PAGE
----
Mia Everding

Dear reader,

I’ve recently come to the realization that I over-apologize, and often for things that aren’t my fault. I once said sorry to a trash can after walking into it. At work, I frequently apologize for miscommunications that are completely out of my control.

Perhaps I can attribute this constant rhythm of apology to my stereotypical half-Canadian status, but I think the issue runs deeper than that.

Just before fall break, I decided to consciously wean myself off of the ever-present “sorry” in my vocabulary. I found a tweet near the beginning of the semester with suggestions to prevent over-apologizing at work. I then wrote out the advice on a sticky note on my computer screen so I see it every time I open my laptop. Changing my vocabulary from “Sorry” to “Thanks for telling me,” or “Good catch,” has proven rewarding and empowering because it takes away pressure I put on myself for things I can’t control.

I was saying sorry so often as a way to ease my mind, which was constantly worried about other people’s opinions of me. The word would slip out of my mouth and over time it became natural to apologize for every perceived slight I had caused.

Don’t get me wrong, there are mistakes that merit an apology. Tailgating and then driving into the back of someone’s car calls for an apology. Sleeping past an alarm and missing an interview ought to be followed with an apology. However, I was apologizing for forgetting to tell my fellow editor I had already edited a story or for sending a classmate notes an hour later than promised.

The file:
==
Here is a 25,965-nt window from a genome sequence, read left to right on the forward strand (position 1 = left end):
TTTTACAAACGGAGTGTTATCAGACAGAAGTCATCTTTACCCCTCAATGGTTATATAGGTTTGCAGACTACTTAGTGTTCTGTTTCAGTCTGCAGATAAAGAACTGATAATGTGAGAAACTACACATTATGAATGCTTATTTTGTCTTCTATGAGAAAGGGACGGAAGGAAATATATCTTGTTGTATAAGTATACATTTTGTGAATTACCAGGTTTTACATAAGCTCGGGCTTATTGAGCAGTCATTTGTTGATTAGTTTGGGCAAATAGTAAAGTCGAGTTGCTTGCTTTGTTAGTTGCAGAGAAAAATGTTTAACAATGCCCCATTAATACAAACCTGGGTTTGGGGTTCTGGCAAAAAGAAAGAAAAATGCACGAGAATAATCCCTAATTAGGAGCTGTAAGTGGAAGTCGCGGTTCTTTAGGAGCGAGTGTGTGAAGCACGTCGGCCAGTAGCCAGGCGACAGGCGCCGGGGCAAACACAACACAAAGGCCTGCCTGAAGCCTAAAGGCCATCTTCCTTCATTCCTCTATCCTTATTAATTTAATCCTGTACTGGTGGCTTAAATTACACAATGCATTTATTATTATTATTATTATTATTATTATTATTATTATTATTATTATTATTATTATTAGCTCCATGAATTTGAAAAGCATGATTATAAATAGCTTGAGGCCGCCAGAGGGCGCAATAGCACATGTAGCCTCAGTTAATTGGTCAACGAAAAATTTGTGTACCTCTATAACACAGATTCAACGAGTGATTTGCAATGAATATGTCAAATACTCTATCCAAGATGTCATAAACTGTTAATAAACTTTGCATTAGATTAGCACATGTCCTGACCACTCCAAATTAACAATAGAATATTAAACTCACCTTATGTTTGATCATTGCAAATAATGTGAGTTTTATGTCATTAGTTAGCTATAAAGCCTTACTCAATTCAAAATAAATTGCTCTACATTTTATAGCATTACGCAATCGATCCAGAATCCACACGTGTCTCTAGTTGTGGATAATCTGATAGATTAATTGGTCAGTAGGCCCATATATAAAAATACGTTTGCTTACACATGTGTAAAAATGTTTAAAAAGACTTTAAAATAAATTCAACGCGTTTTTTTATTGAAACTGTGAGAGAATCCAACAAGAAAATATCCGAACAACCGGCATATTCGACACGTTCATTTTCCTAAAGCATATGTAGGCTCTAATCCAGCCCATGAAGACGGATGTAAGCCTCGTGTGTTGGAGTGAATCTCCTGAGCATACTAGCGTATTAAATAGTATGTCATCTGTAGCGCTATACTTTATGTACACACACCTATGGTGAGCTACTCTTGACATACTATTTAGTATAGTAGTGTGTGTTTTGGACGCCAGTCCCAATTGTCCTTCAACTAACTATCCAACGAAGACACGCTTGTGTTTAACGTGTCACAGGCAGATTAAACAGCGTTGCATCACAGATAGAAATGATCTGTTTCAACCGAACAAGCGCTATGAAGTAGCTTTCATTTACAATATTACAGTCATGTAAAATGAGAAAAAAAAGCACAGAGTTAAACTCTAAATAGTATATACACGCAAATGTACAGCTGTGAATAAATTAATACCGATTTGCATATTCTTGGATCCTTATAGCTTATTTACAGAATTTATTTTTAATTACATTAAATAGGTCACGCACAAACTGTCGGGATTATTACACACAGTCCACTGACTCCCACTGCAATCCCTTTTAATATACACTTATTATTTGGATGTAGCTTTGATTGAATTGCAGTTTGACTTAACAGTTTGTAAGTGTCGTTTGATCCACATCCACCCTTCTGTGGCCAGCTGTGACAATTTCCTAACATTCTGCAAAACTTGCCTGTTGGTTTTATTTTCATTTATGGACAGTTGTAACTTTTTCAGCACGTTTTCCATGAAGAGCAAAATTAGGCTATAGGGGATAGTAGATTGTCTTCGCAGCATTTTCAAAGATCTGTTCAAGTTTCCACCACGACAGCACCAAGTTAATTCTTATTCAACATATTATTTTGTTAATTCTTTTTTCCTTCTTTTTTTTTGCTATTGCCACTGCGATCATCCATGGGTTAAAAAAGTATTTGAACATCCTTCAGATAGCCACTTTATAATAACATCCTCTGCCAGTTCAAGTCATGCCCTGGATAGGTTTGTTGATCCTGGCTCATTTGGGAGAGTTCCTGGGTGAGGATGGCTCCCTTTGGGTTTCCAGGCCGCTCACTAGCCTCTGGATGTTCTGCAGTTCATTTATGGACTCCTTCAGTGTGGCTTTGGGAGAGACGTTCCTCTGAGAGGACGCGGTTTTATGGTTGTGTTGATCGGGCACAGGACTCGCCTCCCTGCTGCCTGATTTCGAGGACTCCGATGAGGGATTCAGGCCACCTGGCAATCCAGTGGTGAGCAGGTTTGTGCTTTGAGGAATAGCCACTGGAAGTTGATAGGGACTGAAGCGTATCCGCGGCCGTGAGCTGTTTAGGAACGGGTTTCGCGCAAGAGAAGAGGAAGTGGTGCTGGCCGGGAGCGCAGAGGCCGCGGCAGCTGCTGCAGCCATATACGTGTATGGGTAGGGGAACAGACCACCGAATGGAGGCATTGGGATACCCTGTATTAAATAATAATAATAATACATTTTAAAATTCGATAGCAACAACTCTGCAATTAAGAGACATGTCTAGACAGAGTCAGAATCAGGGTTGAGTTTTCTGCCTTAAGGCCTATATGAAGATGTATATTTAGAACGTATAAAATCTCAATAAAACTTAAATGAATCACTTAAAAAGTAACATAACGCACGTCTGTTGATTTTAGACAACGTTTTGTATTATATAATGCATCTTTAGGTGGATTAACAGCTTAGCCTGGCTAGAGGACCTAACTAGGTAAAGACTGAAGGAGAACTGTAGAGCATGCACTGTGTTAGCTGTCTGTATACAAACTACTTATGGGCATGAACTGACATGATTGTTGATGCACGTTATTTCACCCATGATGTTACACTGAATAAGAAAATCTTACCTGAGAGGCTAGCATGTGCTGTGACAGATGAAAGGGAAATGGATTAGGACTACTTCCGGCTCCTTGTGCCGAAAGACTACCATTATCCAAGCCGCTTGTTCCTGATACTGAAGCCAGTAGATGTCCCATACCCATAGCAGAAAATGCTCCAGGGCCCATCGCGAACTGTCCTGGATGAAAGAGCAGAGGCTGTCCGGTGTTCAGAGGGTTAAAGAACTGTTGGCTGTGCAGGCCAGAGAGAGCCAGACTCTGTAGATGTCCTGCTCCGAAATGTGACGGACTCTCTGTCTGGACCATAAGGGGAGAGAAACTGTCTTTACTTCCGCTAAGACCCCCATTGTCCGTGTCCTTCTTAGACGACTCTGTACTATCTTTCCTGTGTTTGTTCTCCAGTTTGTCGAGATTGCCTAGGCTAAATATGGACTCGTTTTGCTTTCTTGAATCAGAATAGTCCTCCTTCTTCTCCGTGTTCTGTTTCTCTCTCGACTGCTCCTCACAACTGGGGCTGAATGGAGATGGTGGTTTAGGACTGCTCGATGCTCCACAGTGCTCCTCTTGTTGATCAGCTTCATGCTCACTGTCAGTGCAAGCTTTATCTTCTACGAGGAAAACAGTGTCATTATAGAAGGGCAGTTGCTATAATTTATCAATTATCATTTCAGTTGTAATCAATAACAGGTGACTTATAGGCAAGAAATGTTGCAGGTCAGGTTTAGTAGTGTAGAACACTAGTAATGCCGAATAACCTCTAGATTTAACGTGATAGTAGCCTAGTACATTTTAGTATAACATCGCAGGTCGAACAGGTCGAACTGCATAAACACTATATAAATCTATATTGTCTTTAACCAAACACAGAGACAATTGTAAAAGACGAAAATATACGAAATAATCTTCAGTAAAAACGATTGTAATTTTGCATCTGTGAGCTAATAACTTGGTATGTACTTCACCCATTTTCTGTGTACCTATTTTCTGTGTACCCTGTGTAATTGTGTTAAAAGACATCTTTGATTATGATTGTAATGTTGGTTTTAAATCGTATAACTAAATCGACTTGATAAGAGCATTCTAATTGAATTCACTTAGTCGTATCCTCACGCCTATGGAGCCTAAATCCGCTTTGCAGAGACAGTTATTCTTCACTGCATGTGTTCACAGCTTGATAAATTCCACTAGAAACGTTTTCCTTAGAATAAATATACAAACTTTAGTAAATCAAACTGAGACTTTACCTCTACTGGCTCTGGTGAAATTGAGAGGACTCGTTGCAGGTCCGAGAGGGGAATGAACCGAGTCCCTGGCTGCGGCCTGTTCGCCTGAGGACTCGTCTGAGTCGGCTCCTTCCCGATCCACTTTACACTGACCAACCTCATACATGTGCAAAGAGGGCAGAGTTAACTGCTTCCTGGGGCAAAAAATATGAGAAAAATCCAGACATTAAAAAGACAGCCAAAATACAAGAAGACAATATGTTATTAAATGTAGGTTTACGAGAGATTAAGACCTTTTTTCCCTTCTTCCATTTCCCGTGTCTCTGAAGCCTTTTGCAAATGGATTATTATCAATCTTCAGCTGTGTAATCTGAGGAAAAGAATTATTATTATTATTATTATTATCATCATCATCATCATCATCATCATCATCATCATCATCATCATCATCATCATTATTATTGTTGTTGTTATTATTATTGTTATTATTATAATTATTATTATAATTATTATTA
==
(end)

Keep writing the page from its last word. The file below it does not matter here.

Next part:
I would get frustrated with mistakes at work. I would cry over what I thought people thought of me; I thought people blamed me for editing mistakes at work. After stepping back and taking inventory of the situation, I realized I was caring too much and taking too much responsibility.

Another harmful outcome of over-apologizing is that sincere apologies become watered-down. If every other person says, “I’m sorry,” for squeezing past someone in a crowded grocery aisle or moving out of the way on a bike path, don’t true apologies lose their meaning?

Finding new ways to solve problems or fix errors is a somewhat exciting challenge now. Changing my rhetoric to “Thanks for bringing that to my attention” and “I’ll fix that as soon as possible” takes the pressure off my shoulders and leaves the acknowledgement ambiguous, not attributing blame to anyone. And I think this system works.

Lately, I have come into my true unrepentant form and it’s great. I’m not feeling as guilty over inconsequential mistakes, which makes me feel more confident in my ability to succeed as an editor and student.

I’ve also started focusing on understanding my mental health and finding productive ways of dealing with the anxiety I’ve felt for years. Changing one seemingly insignificant action may be a small step, but it has helped me not worry about minute details in life.

Focusing on my opinion of myself is more important than how people perceive me at the moment. Consciously and immediately forgiving myself over everyday mistakes is a way to improve my state of mind by taking back some control over my actions.

Maybe this new system of decreasing my apologies will make me appear unapologetically ruthless, uptight or unwilling to accept faults. But right now, I’m not really concerned with what others think of me.

With encouragement,

Mia Everding

Assistant news editor